Let me answer using a totally different example, to see if this helps. We have a
tendency to find it difficult to separate the ambiguities inherent in human
language and assume concreteness when it's not necessarily there. I think of
questions of literalness when reading the scriptures, for instance. On Sunday I
kind of lost my patience a bit. My wife is our GD teacher, and she was having the
class read from some scriptures in Isaiah. I can't remember which chapters we
were covering, except that it's in what's sometimes called deutero-Isaiah, the
more poetic writings than the historical ones, and there were all these
references to "I have trodden the winepress alone" and "I
have bled for Israel" and that kind of thing, and no one seemed to be able to
synthesize anything concrete out of it other than a bunch of whingeing on
Isaiah's part. So, against my promise to keep my mouth shut and let my wife teach
the class, I finally said, "Look, everyone, forget the actual words and images of
winepresses and stuff. There's two things going on here, and Isaiah didn't write
the same way the CBC does [referring to newscasts]. First, the metonymy*, or
physical token here, is actually a colour -- purple -- but they weren't as
specific about hue as we are today. I pointed out various examples in the room of
what purple were, from red to blue**, and said they all referred to the same
thing: sacrifice of the son of a king -- a royal prince/heavenly prince -- for
Zion, a type which would have resonated well with Semitic people but is almost
unknown to us except backwards: by means of learning about the atonement. Second,
to apply this
scripture to us, we have to read it in the 'prophetic future past perfect tense'
that Isaiah often uses in this section: we have to pretend that
Isaiah lived after Christ. Why? Because prophets have told us to read it that
way, that that's the only way the messianic typology comes through."
*In retrospect I think the term I should have used is synecdoche
(sin-EK-doh-kay), but whatever...
*My wife was actually wearing a burgundy dress, the picture of the Saviour behind
her had him in a reddish-purple, almost scarlet, robe, and the chairs in the RS
room where the class is taught are a bluish purple, almost violet.
My wife, bless her heart, wasn't upset, but thanked me.
So. A literal reading was wrong, imo. It often is -- do what I mean, not what I
People think Churchill's remark that sometimes a truth is so precious that it has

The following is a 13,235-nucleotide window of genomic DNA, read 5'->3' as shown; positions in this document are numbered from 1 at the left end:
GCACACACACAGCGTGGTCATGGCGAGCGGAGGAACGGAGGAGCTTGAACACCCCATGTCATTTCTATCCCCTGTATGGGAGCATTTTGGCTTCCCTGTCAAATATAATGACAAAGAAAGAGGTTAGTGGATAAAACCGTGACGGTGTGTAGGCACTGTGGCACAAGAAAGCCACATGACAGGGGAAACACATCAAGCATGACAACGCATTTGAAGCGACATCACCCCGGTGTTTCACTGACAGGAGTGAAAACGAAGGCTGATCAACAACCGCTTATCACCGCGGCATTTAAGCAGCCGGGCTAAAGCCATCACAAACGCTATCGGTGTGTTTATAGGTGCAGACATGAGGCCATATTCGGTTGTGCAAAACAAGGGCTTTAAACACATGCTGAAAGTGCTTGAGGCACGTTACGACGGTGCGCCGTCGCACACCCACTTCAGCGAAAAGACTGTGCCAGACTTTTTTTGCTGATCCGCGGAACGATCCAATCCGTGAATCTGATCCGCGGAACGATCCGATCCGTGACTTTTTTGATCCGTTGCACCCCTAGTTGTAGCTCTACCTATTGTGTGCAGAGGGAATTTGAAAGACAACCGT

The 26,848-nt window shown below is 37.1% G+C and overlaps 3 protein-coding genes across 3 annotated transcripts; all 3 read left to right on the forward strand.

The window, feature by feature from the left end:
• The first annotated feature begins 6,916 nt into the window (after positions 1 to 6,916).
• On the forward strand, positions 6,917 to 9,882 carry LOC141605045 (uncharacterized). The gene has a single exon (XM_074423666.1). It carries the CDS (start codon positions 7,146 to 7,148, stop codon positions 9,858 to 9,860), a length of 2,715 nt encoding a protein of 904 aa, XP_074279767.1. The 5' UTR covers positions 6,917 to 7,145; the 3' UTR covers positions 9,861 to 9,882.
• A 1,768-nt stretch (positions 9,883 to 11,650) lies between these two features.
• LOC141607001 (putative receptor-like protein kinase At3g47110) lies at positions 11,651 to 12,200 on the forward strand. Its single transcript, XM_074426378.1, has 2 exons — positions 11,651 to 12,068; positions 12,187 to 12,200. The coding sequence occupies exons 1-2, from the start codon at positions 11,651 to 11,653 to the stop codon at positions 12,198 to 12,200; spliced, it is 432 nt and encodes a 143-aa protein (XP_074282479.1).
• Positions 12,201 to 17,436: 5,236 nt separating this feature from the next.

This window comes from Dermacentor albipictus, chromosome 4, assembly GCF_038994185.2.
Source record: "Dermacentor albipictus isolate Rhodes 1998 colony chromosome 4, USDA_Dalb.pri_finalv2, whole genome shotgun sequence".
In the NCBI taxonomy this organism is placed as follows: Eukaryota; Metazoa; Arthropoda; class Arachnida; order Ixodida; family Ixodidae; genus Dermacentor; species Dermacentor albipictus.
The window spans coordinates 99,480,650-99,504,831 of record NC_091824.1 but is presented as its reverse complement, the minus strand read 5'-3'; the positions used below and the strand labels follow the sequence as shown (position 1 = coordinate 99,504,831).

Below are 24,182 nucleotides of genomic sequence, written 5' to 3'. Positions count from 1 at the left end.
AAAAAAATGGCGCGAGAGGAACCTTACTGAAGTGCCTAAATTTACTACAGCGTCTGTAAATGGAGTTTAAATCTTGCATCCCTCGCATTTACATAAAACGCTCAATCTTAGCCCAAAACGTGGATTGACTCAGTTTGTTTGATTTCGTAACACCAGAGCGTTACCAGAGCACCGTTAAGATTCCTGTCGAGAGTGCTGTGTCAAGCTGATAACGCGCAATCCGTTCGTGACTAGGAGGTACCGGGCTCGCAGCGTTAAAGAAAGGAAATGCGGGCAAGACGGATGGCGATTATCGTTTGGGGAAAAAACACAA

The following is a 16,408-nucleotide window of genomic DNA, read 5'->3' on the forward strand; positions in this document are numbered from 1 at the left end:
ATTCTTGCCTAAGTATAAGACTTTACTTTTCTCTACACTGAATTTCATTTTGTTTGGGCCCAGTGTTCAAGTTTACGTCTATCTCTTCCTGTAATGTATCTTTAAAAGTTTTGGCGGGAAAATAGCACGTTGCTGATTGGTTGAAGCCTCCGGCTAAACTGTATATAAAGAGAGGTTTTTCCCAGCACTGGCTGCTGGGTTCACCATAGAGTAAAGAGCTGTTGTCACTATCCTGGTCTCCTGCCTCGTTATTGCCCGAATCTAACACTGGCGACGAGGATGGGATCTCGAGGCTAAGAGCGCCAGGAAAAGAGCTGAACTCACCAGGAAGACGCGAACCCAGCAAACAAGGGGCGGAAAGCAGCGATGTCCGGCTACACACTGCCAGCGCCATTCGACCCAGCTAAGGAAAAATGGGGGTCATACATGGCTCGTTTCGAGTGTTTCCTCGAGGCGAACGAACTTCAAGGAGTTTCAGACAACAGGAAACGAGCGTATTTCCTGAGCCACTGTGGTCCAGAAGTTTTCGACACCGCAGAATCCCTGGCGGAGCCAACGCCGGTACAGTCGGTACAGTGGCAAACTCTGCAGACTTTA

to be protected by numerous lies is a cynical reading of history, but there's a
lot of wisdom to that. It doesn't matter when Jericho's walls came tumbling down.
It's pretty certain that they didn't tumble when Joshua's account said they did,
but so what? That's not the point.
"John W. Redelfs" wrote:
> After much pondering, Gary Smith favored us with:
> >Archaeology also shows that Jericho didn't have the "walls tumbling down"
> >when Joshua fought it.
> I don't believe archaeology knows what it is talking about. The scriptures
> say that the walls came tumbling down, so they did. And that's that. So
> how do we reconcile the fact that the archaeological remains down show a
> tumbled down wall. I think it can be reconciled in a couple of ways. 1)
> Archaeologists may have the wrong ruins, that is, they are excavating a
> town that is not Jericho. 2) The have the right town, but all of the
> tumbled wall was used as building materials for constructing another wall
> and building homes. 3) After the walls tumbled, and the town was
> destroyed, it was rebuilt in another location keeping the same name.
> Whatever the case, there has to be a reconciliation. Or are we to suppose
> that the bible could be wrong about so simple a thing? If we can't trust
> the bible on so simple a thing as the destruction of Jericho, why should we
> believe the story of the parting of the Red Sea, or the story of Joshua
> stopping the sun in the sky, or the parting of the waters of Jordan, or
> manna falling from heaven?
> I consider it far more likely that archaeologist are wrong than it is that
> the scriptures are wrong.
> John W. Redelfs [EMAIL PROTECTED]
> When you go in for a job interview, I think a good thing to
> ask is if they ever press charges. --Jack Handy
> All my opinions are tentative pending further data. --JWR
> /// ZION LIST CHARTER: Please read it at ///
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Marc A. Schindler
Spruce Grove, Alberta, Canada -- Gateway to the Boreal Parkland
“The first duty of a university is to teach wisdom, not a trade; character, not
technicalities. We want a lot of engineers in the modern world, but we don’t want
a world of engineers.” – Sir Winston Churchill (1950)
Note: This communication represents the informal personal views of the author
solely; its contents do not necessarily reflect those of the author’s employer,
nor those of any organization with which the author may be associated.
/// ZION LIST CHARTER: Please read it at ///
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